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Recession Official; Shoppers March On

holiday-shopping.jpgThe little-known Business Cycle Dating Committee of the National Bureau of Economic Research today made official what's already well-known: The U.S. economy is officially in recession.

Recessions are usually defined as two consecutive quarters of economic contraction, and the committee states that the nation's last wave of economic growth reached "a peak in December 2007 and has declined every month since then."

The committee says the economic bubble lasted 73 months, from November 2001 to last December. The last economic boom occurred in the 1990s and lasted 120 months. Recent "indicators, including monthly data on the largest component of GDP, consumption, have declined sharply in recent months," states the committee report.

Optimists can find some data to hang their hats on: Past recessions lasted an average of 10 months, putting the economy in possible growth mode by late next year. What's more, despite months of gloomy economic news, sales for the opening weekend of the holiday shopping season were stronger than expected.

The National Retail Federation reports that Thanksgiving weekend shoppers spent on average 7.2 percent more than they did last year, with total holiday retail sales for the four-day period reaching $41 billion.

"Pent-up demand on electronics and clothing, plus unparalleled bargains on this season's hottest items, helped drive shopping all weekend," states federation CEO Tracy Mullin. "Holiday sales are not expected to continue at this brisk pace, but it is encouraging that Americans seem excited to go shopping again."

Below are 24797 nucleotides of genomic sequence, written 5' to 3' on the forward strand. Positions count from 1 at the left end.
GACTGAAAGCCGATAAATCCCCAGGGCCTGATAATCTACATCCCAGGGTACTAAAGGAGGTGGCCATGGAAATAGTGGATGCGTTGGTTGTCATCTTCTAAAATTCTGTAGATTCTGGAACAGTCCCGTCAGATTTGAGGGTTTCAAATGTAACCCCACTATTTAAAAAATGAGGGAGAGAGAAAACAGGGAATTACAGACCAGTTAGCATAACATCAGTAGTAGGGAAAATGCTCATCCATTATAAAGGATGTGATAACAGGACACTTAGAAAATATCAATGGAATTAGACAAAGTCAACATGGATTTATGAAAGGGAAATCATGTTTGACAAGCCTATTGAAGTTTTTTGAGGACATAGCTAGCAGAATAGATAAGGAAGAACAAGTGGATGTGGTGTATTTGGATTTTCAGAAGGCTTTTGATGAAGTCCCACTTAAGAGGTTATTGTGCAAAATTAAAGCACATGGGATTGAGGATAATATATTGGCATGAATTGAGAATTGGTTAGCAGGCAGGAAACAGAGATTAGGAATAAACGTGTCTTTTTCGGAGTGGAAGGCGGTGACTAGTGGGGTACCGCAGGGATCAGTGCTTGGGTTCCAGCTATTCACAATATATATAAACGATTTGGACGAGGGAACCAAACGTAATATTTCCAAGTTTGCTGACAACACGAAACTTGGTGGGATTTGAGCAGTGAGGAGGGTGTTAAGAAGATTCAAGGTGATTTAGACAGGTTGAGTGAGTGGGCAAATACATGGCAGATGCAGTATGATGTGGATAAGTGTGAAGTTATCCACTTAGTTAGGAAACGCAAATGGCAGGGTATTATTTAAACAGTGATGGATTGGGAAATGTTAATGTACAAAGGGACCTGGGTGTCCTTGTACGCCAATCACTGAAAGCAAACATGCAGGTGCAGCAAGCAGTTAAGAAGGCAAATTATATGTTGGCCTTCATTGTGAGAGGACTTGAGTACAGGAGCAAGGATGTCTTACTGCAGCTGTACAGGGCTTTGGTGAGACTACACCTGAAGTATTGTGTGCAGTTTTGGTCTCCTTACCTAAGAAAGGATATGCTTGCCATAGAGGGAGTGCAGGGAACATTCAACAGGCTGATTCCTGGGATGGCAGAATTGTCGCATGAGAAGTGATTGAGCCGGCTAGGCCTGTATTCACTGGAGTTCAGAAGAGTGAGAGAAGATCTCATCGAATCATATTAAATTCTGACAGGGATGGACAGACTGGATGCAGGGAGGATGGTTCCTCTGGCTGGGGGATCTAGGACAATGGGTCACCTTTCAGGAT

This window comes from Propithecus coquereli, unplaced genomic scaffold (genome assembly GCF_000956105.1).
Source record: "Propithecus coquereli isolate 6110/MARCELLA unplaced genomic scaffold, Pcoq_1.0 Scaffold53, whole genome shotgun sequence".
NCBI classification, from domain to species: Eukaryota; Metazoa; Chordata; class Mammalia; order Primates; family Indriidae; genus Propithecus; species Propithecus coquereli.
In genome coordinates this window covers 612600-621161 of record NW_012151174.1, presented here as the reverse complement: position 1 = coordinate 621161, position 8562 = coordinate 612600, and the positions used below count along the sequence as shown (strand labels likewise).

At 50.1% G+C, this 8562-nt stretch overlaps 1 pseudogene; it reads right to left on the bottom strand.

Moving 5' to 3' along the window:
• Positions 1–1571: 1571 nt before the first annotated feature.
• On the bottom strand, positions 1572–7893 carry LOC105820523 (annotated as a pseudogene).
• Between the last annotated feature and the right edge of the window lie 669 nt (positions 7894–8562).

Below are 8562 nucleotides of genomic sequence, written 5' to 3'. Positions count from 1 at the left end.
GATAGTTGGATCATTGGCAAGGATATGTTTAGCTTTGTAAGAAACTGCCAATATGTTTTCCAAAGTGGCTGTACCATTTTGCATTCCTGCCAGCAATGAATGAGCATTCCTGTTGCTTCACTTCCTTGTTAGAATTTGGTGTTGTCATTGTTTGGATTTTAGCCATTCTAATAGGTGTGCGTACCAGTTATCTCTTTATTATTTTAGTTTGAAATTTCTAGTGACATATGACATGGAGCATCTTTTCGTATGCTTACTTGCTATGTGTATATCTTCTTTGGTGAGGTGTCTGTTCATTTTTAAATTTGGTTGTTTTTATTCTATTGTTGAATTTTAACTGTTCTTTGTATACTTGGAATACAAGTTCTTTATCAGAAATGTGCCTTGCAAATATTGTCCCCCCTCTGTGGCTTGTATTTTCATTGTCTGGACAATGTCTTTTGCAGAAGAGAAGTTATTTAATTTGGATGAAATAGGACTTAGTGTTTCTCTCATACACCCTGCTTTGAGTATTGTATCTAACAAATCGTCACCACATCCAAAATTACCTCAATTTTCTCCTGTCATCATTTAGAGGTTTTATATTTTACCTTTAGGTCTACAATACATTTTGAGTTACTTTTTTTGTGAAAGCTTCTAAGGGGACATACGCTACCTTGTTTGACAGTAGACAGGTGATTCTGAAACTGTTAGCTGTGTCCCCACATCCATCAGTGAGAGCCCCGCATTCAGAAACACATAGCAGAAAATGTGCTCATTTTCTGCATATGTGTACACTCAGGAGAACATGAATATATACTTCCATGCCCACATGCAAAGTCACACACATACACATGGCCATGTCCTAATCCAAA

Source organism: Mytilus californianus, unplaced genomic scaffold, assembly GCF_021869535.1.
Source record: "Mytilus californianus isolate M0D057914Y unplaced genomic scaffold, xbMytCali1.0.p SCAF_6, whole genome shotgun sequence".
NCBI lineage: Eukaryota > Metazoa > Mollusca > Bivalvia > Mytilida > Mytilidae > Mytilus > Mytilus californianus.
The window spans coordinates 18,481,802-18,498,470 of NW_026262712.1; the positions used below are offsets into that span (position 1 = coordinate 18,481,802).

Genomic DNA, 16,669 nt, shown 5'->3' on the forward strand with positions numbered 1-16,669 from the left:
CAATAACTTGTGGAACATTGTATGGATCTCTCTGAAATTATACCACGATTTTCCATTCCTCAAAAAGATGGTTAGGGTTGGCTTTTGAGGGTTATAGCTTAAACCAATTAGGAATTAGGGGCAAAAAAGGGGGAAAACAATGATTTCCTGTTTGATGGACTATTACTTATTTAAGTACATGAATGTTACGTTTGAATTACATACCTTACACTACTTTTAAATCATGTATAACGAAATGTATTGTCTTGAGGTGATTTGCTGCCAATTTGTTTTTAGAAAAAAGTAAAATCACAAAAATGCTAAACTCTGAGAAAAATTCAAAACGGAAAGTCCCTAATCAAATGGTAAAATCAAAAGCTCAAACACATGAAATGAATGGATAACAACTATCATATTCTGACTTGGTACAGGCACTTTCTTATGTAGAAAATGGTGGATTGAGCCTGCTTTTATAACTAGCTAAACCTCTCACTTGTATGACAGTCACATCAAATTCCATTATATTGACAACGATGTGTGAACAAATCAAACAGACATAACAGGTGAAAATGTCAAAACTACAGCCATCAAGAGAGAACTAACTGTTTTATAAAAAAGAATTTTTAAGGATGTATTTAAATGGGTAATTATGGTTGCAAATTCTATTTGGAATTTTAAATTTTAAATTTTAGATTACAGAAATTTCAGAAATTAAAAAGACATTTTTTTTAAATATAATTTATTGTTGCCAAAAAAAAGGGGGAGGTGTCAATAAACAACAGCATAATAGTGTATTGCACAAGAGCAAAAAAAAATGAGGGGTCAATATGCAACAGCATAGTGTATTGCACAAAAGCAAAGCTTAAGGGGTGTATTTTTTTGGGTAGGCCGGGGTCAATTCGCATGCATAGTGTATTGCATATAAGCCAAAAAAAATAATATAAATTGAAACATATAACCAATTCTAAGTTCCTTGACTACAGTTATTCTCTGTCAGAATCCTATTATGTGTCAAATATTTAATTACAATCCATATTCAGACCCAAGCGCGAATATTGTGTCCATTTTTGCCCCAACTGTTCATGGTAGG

The big day for purchases, as expected, was Black Friday, with an estimated 73.6 million shoppers browsing for gifts and goods. It can be a make-or-break day for some retailers, who count on holiday sales for as much as 40 percent of their annual take.

The better-than-expected numbers could be canceled out by the deep discounts offered by some retailers, however.

"Weekend shoppers indicated that they are still sticking to a budget and thinking carefully before making any holiday purchases," states Phil Rist, executive vice president of strategic initiatives for BIGresearch.

A majority of holiday shoppers--nearly 51 percent--bought clothing and fashion accessories, according to the federation. About 39 percent went for media--DVDs, CDs, video games and books. More than one in four shoppers reported buying a toy over the four-day period. And those who purchased gift cards decreased to 18.8 percent from 21 percent last year.

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